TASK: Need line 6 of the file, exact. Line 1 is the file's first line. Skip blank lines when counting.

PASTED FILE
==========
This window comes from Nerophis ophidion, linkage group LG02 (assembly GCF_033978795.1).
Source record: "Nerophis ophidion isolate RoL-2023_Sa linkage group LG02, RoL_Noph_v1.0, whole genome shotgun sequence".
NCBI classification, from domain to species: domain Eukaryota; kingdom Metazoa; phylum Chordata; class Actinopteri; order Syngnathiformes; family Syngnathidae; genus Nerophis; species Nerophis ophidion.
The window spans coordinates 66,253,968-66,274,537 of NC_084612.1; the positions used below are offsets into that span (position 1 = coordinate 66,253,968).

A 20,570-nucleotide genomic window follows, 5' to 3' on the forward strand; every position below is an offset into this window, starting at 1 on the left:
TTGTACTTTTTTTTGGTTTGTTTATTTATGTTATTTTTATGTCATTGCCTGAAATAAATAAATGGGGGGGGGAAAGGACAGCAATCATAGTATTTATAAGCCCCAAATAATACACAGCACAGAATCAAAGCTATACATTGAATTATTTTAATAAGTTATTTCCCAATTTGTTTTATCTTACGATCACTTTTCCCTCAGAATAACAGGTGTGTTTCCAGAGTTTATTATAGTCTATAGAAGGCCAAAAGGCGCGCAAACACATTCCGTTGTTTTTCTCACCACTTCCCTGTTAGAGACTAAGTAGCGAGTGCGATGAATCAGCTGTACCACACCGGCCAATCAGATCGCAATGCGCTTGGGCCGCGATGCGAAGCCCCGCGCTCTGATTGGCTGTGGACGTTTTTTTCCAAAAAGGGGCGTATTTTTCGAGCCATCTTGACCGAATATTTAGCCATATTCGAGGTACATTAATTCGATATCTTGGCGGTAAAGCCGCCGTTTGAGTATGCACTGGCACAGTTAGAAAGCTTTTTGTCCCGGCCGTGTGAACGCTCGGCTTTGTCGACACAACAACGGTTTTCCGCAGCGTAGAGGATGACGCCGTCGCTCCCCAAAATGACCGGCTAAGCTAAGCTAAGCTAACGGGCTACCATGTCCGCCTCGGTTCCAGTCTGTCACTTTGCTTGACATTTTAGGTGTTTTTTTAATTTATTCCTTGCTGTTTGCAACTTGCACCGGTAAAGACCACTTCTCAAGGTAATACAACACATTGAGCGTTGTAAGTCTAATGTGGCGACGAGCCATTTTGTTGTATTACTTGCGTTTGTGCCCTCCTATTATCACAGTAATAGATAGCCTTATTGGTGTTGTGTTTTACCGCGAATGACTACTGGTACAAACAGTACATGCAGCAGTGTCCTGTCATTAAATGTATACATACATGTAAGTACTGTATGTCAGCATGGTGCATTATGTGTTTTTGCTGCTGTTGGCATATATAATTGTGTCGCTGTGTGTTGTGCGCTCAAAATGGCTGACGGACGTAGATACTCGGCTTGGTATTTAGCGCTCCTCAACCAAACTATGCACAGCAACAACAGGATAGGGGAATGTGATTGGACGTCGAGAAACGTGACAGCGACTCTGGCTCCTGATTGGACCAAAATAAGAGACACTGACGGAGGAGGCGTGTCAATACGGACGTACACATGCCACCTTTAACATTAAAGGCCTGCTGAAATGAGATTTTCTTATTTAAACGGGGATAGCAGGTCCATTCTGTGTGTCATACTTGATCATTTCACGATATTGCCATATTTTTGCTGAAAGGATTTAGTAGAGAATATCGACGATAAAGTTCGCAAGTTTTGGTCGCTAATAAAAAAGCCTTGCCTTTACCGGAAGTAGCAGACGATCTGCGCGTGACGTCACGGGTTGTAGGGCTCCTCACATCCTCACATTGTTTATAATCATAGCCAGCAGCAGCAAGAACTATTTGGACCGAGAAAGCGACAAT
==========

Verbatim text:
TTGTACTTTTTTTTGGTTTGTTTATTTATGTTATTTTTATGTCATTGCCTGAAATAAATAAATGGGGGGGGGAAAGGACAGCAATCATAGTATTTATAAGCCCCAAATAATACACAGCACAGAATCAAAGCTATACATTGAATTATTTTAATAAGTTATTTCCCAATTTGTTTTATCTTACGATCACTTTTCCCTCAGAATAACAGGTGTGTTTCCAGAGTTTATTATAGTCTATAGAAGGCCAAAAGGCGCGCAAACACATTCCGTTGTTTTTCTCACCACTTCCCTGTTAGAGACTAAGTAGCGAGTGCGATGAATCAGCTGTACCACACCGGCCAATCAGATCGCAATGCGCTTGGGCCGCGATGCGAAGCCCCGCGCTCTGATTGGCTGTGGACGTTTTTTTCCAAAAAGGGGCGTATTTTTCGAGCCATCTTGACCGAATATTTAGCCATATTCGAGGTACATTAATTCGATATCTTGGCGGTAAAGCCGCCGTTTGAGTATGCACTGGCACAGTTAGAAAGCTTTTTGTCCCGGCCGTGTGAACGCTCGGCTTTGTCGACACAACAACGGTTTTCCGCAGCGTAGAGGATGACGCCGTCGCTCCCCAAAATGACCGGCTAAGCTAAGCTAAGCTAACGGGCTACCATGTCCGCCTCGGTTCCAGTCTGTCACTTTGCTTGACATTTTAGGTGTTTTTTTAATTTATTCCTTGCTGTTTGCAACTTGCACCGGTAAAGACCACTTCTCAAGGTAATACAACACATTGAGCGTTGTAAGTCTAATGTGGCGACGAGCCATTTTGTTGTATTACTTGCGTTTGTGCCCTCCTATTATCACAGTAATAGATAGCCTTATTGGTGTTGTGTTTTACCGCGAATGACTACTGGTACAAACAGTACATGCAGCAGTGTCCTGTCATTAAATGTATACATACATGTAAGTACTGTATGTCAGCATGGTGCATTATGTGTTTTTGCTGCTGTTGGCATATATAATTGTGTCGCTGTGTGTTGTGCGCTCAAAATGGCTGACGGACGTAGATACTCGGCTTGGTATTTAGCGCTCCTCAACCAAACTATGCACAGCAACAACAGGATAGGGGAATGTGATTGGACGTCGAGAAACGTGACAGCGACTCTGGCTCCTGATTGGACCAAAATAAGAGACACTGACGGAGGAGGCGTGTCAATACGGACGTACACATGCCACCTTTAACATTAAAGGCCTGCTGAAATGAGATTTTCTTATTTAAACGGGGATAGCAGGTCCATTCTGTGTGTCATACTTGATCATTTCACGATATTGCCATATTTTTGCTGAAAGGATTTAGTAGAGAATATCGACGATAAAGTTCGCAAGTTTTGGTCGCTAATAAAAAAGCCTTGCCTTTACCGGAAGTAGCAGACGATCTGCGCGTGACGTCACGGGTTGTAGGGCTCCTCACATCCTCACATTGTTTATAATCATAGCCAGCAGCAGCAAGAACTATTTGGACCGAGAAAGCGACAAT